Factors driving healthcare transformation include fragmentation, access problems, unsustainable costs, suboptimal outcomes, and disparities. Cost and quality concerns along with changing social and disease-type demographics created the greatest urgency for the need for change. Caring for and paying for medical treatments for patients suffering from chronic health conditions are a significant concern. The Affordable Care Act includes programs now led by the Centers for Medicare & Medicaid Services aiming to improve quality and control cost. Greater coordination of care-across providers and across settings-will improve quality care, improve outcomes, and reduce spending, especially attributed to unnecessary hospitalization, unnecessary emergency department utilization, repeated diagnostic testing, repeated medical histories, multiple prescriptions, and adverse drug interactions. As a nation, we have taken incremental steps toward achieving better quality and lower costs for decades. Nurses are positioned to contribute to and lead the transformative changes that are occurring in healthcare by being a fully contributing member of the interprofessional team as we shift from episodic, provider-based, fee-for-service care to team-based, patient-centered care across the continuum that provides seamless, affordable, and quality care. These shifts require a new or an enhanced set of knowledge, skills, and attitudes around wellness and population care with a renewed focus on patient-centered care, care coordination, data analytics, and quality improvement.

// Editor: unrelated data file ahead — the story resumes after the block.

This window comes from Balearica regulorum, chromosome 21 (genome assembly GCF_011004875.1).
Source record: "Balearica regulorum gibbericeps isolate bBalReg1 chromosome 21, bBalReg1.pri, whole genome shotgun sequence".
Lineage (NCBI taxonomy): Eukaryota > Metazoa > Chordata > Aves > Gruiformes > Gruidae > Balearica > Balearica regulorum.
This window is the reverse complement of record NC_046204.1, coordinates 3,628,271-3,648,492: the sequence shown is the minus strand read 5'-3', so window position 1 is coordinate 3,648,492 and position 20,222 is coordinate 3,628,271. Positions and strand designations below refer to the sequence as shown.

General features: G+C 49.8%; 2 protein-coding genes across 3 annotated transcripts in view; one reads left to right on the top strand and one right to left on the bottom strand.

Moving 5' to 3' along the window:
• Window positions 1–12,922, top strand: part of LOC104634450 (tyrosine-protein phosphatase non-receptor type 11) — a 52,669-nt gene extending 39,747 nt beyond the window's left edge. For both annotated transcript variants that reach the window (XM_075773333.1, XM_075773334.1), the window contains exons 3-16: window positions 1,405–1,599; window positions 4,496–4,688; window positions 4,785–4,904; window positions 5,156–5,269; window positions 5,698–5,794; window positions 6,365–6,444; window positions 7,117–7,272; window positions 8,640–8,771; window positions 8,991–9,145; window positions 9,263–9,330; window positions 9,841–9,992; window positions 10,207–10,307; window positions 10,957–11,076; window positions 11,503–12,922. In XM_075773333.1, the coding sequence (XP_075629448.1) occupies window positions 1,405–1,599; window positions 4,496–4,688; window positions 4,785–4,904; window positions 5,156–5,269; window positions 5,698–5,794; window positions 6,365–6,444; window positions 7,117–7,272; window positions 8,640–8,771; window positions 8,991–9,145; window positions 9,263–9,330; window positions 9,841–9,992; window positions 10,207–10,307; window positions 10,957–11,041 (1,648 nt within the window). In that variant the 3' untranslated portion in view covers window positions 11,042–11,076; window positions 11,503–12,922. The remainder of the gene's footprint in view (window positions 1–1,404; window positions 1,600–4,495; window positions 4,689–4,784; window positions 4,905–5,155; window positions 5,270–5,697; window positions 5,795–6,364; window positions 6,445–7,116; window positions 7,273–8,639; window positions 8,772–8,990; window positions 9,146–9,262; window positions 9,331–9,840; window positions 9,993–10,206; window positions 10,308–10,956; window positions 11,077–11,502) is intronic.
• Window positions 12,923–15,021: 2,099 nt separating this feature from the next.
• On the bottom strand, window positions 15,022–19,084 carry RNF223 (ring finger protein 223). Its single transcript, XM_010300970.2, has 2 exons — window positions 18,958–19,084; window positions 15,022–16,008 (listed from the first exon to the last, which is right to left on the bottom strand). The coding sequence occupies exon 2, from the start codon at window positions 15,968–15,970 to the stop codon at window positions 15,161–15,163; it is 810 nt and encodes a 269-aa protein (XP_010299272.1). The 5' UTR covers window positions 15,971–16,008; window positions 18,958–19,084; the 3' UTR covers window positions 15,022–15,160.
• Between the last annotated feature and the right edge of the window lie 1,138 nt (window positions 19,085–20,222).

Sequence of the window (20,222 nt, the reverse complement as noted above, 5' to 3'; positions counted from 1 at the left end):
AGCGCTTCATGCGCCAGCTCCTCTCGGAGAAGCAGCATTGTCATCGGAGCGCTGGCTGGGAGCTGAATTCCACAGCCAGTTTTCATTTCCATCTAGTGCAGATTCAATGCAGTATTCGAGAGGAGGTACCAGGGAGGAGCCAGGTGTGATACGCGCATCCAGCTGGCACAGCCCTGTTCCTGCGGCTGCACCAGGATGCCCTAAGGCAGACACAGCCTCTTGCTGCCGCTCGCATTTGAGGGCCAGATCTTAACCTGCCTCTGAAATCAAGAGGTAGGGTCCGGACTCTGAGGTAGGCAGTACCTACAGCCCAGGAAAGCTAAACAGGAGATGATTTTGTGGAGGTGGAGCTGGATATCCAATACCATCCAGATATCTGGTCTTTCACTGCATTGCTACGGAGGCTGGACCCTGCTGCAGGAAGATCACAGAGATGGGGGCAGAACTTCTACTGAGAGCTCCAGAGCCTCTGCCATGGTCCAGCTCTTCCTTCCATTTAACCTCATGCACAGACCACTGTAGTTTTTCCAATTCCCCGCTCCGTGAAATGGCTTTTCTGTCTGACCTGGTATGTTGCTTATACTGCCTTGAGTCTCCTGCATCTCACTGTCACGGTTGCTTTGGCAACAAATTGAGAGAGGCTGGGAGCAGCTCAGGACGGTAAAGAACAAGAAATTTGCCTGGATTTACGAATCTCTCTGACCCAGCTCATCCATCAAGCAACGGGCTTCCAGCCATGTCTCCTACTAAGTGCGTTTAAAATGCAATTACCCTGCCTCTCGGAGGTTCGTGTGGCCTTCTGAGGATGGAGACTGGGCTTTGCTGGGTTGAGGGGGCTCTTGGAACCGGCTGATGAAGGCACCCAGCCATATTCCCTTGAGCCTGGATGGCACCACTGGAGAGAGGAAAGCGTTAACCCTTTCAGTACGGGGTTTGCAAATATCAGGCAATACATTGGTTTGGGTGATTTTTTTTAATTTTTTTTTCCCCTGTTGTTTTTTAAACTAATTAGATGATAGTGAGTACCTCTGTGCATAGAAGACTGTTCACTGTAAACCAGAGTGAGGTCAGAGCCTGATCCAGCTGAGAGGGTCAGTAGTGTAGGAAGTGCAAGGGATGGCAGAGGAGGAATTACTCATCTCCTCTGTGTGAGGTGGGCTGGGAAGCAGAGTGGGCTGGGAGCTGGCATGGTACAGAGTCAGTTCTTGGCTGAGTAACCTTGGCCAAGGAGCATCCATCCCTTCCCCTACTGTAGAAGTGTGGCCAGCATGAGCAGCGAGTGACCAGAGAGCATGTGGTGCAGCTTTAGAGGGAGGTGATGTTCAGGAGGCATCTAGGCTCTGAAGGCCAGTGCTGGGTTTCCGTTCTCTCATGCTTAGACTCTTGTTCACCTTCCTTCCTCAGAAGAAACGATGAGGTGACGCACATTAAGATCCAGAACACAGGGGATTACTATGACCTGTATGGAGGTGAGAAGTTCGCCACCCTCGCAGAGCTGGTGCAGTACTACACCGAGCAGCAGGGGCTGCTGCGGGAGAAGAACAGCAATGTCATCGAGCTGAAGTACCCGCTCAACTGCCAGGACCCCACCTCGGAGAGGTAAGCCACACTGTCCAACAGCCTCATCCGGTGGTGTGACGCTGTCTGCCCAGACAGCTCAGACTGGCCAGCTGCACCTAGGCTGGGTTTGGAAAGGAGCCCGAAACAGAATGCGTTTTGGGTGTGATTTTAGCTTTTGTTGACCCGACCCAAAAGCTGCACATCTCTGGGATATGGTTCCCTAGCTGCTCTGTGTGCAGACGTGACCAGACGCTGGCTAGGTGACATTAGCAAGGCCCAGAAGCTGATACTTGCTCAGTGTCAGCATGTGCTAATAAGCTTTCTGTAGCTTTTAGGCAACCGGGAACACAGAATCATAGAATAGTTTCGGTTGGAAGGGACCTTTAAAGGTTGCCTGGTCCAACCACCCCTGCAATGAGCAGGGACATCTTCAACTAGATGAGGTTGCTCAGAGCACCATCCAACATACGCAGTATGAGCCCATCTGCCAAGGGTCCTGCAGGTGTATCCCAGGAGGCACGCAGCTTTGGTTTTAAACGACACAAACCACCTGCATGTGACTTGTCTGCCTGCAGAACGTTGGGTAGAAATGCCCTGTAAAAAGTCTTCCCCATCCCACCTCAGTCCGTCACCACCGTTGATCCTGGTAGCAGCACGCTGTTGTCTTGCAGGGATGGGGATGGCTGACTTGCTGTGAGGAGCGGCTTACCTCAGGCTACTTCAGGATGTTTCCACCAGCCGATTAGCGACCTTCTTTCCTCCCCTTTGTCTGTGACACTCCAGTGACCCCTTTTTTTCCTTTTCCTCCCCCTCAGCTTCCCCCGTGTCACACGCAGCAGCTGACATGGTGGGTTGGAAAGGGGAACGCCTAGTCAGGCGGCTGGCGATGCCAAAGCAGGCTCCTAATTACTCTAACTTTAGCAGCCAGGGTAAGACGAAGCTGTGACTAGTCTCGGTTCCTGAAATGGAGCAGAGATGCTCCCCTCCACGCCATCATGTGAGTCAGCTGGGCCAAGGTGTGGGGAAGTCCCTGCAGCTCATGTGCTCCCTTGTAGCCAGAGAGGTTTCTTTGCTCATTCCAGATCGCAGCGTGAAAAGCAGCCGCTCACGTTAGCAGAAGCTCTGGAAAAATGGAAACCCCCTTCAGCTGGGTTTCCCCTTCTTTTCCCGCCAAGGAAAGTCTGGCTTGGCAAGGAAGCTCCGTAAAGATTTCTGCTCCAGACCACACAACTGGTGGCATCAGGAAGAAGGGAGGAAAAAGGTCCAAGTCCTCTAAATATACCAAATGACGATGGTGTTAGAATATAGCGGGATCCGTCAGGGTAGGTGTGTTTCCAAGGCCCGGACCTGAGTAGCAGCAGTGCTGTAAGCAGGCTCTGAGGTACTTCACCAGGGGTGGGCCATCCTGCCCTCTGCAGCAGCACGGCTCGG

All Science Journal Classification (ASJC) codes
- Orthopedics and Sports Medicine
- Advanced and Specialized Nursing